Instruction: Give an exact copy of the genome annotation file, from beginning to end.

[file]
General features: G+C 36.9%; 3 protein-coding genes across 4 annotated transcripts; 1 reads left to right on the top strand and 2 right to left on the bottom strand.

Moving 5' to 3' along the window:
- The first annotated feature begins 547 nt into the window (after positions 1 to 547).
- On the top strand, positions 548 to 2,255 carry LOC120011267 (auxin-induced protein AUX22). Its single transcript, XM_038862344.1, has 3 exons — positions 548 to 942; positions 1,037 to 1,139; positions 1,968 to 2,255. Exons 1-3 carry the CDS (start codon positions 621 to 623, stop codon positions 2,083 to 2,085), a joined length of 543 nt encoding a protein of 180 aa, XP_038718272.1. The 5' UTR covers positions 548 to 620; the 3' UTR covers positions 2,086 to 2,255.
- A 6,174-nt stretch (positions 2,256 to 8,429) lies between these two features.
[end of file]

General features: G+C 36.9%; 3 protein-coding genes across 4 annotated transcripts; 1 reads left to right on the top strand and 2 right to left on the bottom strand.

Moving 5' to 3' along the window:
- The first annotated feature begins 547 nt into the window (after positions 1 to 547).
- On the top strand, positions 548 to 2,255 carry LOC120011267 (auxin-induced protein AUX22). Its single transcript, XM_038862344.1, has 3 exons — positions 548 to 942; positions 1,037 to 1,139; positions 1,968 to 2,255. Exons 1-3 carry the CDS (start codon positions 621 to 623, stop codon positions 2,083 to 2,085), a joined length of 543 nt encoding a protein of 180 aa, XP_038718272.1. The 5' UTR covers positions 548 to 620; the 3' UTR covers positions 2,086 to 2,255.
- A 6,174-nt stretch (positions 2,256 to 8,429) lies between these two features.